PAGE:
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Contemporary castration: why the modern day eunuch remains invisible

BMJ 2010; 341 doi: http://dx.doi.org/10.1136/bmj.c4509 (Published 18 August 2010) Cite this as: BMJ 2010;341:c4509
  1. Richard J Wassersug, professor of anatomy and neurobiology, Dalhousie University, Halifax, Nova Scotia, and visiting professor, Australian Research Centre in Sex, Health and Society, La Trobe University, Melbourne,
  2. Tucker Lieberman, independent author, Boston, Massachusetts
  1. Correspondence to: R J Wassersug Richard.Wassersug{at}dal.ca

    Let’s study emasculation. No, we don’t mean the loss of political power. That’s a metaphorical sense. We mean the real thing: the removal or chemical destruction of a man’s testes. And here we refer not to the manufacturing of courtiers in Constantinople, nor to the construction of a caste of opera singers, but to modern day emasculations.

    Although to many people castration signifies a barbarism that disappeared with the demise of the Ottoman empire, the Chinese dynasties, and the castrati movement in European music, there are surely more men living with removed or functionally arrested testes today than at any other time in history. A minority either identify as women and have sex reassignment surgery or sought castration simply to suppress their libidos.1 2 By far the majority, though, are prostate cancer patients, and it’s this group that we focus on here.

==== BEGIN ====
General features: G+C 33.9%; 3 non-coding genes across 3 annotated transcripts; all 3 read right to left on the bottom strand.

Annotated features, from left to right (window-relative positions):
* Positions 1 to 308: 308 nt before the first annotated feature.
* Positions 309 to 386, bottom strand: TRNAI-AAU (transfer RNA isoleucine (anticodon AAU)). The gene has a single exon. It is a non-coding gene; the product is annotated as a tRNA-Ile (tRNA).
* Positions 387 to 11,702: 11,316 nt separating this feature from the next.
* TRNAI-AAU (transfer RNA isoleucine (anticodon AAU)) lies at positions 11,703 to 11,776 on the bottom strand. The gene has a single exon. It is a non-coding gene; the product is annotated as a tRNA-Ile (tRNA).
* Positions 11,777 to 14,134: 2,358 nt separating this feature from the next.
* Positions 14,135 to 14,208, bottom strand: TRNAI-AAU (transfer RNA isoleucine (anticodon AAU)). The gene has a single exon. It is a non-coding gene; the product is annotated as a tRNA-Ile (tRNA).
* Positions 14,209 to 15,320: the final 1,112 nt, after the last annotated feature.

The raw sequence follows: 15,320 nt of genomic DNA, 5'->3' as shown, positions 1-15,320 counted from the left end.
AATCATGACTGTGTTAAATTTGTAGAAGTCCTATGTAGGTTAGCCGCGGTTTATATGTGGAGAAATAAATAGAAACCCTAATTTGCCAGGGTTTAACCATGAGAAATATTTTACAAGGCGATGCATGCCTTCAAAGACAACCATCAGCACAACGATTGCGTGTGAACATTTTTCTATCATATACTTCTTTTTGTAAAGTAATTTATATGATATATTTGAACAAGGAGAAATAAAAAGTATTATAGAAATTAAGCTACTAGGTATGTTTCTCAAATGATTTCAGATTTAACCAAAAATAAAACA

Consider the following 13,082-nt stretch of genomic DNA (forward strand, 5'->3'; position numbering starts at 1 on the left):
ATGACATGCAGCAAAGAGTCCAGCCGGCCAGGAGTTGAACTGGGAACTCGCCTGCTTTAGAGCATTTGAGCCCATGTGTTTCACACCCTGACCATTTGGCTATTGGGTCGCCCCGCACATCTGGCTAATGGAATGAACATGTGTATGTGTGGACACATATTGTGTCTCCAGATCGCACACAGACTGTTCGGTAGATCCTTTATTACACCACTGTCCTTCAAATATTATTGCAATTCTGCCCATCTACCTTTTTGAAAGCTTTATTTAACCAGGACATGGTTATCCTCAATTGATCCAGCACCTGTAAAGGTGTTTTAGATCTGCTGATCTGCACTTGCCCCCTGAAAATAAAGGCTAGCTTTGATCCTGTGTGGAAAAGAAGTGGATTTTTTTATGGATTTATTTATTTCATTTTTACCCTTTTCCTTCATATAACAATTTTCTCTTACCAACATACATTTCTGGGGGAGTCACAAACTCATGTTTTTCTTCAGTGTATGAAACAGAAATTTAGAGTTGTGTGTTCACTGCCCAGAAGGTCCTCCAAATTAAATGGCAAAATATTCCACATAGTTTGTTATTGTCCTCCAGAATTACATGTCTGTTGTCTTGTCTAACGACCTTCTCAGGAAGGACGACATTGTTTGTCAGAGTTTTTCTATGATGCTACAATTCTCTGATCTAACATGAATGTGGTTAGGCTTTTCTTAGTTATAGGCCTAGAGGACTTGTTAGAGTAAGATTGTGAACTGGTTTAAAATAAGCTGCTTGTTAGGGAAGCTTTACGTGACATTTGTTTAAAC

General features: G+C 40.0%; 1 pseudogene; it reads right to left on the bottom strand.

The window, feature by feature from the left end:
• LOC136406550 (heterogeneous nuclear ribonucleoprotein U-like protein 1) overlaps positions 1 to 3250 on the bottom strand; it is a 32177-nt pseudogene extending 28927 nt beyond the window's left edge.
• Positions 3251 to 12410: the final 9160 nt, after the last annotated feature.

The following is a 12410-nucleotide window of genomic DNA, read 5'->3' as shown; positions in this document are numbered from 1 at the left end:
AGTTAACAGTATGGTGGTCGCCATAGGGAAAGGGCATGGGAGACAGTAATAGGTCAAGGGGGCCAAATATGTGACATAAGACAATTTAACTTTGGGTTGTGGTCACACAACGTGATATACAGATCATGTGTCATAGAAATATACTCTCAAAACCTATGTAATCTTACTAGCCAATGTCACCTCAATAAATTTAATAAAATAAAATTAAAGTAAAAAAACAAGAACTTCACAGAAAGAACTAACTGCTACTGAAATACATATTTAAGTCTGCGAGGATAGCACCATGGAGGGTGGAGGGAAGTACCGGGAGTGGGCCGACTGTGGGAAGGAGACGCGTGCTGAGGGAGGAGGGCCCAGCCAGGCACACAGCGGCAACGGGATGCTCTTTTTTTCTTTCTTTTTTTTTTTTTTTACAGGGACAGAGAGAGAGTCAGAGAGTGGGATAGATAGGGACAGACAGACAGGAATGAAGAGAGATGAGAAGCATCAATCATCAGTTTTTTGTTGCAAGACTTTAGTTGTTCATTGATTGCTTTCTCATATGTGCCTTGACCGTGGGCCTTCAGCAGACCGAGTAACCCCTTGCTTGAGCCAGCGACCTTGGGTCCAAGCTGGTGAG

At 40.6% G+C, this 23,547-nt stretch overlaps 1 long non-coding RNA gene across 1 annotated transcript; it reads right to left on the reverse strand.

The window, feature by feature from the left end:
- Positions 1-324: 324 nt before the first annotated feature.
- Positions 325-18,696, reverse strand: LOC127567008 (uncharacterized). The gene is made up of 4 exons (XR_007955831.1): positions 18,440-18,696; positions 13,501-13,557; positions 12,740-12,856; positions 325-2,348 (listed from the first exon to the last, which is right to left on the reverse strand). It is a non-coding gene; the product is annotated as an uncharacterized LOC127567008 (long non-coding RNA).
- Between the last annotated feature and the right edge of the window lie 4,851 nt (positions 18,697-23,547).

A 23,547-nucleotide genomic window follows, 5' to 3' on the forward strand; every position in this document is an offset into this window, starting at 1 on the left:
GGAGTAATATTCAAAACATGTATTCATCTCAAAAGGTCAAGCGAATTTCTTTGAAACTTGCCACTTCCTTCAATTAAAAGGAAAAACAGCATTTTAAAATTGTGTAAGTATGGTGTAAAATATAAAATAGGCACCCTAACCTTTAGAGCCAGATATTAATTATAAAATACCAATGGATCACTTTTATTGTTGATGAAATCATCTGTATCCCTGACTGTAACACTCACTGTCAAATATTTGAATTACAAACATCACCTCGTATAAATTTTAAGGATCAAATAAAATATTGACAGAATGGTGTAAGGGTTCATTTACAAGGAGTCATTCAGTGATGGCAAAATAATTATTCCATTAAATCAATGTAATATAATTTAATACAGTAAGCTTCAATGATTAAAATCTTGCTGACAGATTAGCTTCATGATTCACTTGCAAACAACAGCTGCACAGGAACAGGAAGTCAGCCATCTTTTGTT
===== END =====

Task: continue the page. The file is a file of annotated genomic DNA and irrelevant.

Chemically shutting down or surgically removing the main source of testosterone—the testes—can slow the spread of prostate cancer. Castration, of course, has extensive side effects.3 A castrated adult male will lose muscle but gain fat.4 He can expect hot flushes like those that women have at menopause.5 He will lose body hair, …

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